Monday, March 29, 2010

Europe according to the Poles

Type your summary here

Type rest of the post here


Katerina said...

Hilarious! I don't read Polish but being Czech, can often guess. However, could you please tell me what "dzicz" means? Also, "trzesidupy". Thanks!

bonzoq said...

Hi Katerina,

"dzicz" stands for a place inhabited by wild tribes and "trzesidupy" are those who shake their bottoms, in other words, cowards. I am Polish and pretty much share this point of view. No offence, of course.


Astoria said...

Hahaha, how true. Who's the map maker?

Ho Chi Feen said...

Can somebody translate the two entries for Ukraine, as well as those for Spain and Portugal?

Alex said...

I'm from Romania and i think the author is a fool with no brain. Why Romania=Cyganie? Are we Romanians gypsies from India?
No, we are a mix of romans and ancient dacians. Poles were a tribe at that time.
Does he know that France,Italy,Romania,Moldova, Spain and Portugal are latin countries with very close languages?
The author knows nothing about our history. Romanians are close relatives to Italians not with the slavic(slave) peasants, like poles.

Myst said...

Have a sense of humour, Alex! This is a joke on how Poles think, not a serious reflection on the countries involved.

Here's another one, from Lithuania 3 :)

Temesta said...


Are you joking or are you serious? This is a joke so it's not really flattering if Poles really would have this image of Europe.

Unknown said...


No offence, but that is the first thought many Poles think about Romanians - the Gypsy beggars(Roma) who appeared in Poland after 1990 and stayed there (on the streets).

Here is Europe according to Hungarians

In my opinion one of most autoironic maps and doesn't appear to offend anybody.

Unknown said...

Ok. More detailed comment (I'm notsure if the fist one went through, though).

There are numerous references to history and some to literature.
Intriguing that (Cezary) Baryka appears in Azerbaijan (reference to 'Przedwiośnie' by Stefan Żeromski about war, revolution and early years of poland after 1918) - probably because of the movie which means that the map might be quite old. Man character of the novel was living in Baku in a family of a wealthy industrialist who built his fortune on oil.

PRL for Bulgaria - because of the summer holidays in Bulgaria which were a luxory those days.

Gulash in Hungary. That is a bit disappointed since on a 'Hungarian map' Poland is described with word 'brothers'.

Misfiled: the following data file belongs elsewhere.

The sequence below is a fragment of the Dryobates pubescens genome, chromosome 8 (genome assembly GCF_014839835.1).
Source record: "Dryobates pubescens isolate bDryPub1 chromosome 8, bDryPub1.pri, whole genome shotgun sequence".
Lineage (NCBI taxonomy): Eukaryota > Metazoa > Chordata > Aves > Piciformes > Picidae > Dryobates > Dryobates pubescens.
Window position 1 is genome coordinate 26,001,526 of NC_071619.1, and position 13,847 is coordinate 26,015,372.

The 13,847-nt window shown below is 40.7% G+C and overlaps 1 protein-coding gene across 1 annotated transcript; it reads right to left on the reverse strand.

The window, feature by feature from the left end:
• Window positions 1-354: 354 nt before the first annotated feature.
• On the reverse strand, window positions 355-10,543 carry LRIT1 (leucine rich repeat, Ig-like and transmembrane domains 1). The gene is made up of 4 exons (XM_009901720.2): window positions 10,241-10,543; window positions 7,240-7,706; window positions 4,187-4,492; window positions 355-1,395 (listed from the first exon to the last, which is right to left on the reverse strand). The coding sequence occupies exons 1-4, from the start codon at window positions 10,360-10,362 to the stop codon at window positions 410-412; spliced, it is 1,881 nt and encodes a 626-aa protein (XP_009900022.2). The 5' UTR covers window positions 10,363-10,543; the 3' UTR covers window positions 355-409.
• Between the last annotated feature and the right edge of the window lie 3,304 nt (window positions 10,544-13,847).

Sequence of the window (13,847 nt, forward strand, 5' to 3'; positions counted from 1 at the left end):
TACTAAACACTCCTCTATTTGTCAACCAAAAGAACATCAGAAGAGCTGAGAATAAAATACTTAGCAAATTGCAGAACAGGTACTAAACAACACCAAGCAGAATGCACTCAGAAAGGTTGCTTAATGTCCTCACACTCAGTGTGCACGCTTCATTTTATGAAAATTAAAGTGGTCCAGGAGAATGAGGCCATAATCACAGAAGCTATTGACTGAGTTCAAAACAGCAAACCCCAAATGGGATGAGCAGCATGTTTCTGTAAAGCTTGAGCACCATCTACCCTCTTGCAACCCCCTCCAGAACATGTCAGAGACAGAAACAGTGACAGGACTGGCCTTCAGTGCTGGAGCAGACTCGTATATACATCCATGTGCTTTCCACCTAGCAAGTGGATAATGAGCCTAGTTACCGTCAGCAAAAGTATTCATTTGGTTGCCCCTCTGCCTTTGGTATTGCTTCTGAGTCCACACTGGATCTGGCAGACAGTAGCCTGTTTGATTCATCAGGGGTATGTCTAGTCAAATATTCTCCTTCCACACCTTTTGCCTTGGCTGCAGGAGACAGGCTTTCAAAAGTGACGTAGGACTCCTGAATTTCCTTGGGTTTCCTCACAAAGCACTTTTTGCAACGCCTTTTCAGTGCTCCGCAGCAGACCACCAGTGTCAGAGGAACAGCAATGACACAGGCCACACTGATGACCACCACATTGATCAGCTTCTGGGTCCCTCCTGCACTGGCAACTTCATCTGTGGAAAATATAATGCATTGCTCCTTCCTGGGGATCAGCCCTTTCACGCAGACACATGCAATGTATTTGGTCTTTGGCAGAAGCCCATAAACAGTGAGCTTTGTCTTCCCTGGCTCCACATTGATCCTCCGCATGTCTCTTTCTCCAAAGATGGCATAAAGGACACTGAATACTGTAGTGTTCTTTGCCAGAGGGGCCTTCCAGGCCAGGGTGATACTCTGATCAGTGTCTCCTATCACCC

Corsica with napoleon - pretty obvious considering the anthem of Poland and history. Long history of napoleonic ethusiasm is also something which inspired it.

Olsen's gand in Denmark. I would choose the same. The series of movies about unlucky gangsters had a cult status.

Reference to 'ours' Lithuania (whole?) and Ukraine (shared with Russia) seem slightly outdated but also quite true. many Poles visit those countries only to see Lvov or Vilnius. Or more, especially in Ukraine with the entire mythology of wild steppes, Cossacks, Tartars, husaria , Mr. Wołodyjowski etc.

Mrs Stanisława in Kazakhstan is again pretty obvious, but also quite witty. Very smart and short way to describe the fates of many Poles re-settled to Asia.

'Our guys' in Israel is also pretty clever. Reminds me about the jokes in 1967-68 when Israeli victories were seen us victories of our Jews against 'their' (you know whom) Arabs.
Aslo in the past (because emigration of Russian jews) it was another country where you could easily communicated in Polish.

The rest more or less seems right - when it comes to most basic perception of some countries at least.

skotkacy said...

Is it just me - but isn't propagating any type of national stereotype dangerous? Yes, I know it is meant to be amusing but anything that subjugates millions of individuals to a slogan or type as these maps do makes me vaguely uneasy.

Katerina said...

Oh for god's sake have a sense of humor, everybody. This whole thing is poking fun at national stereotypes, not promoting them.

And yes, Scott, it IS you.

skotkacy said...

Fine, it IS just me then. Very pleased to be an individual and not a stereotype. :)

Unknown said...

I would Put "Stalin" instead of "Katyn" otherwise perfect ;)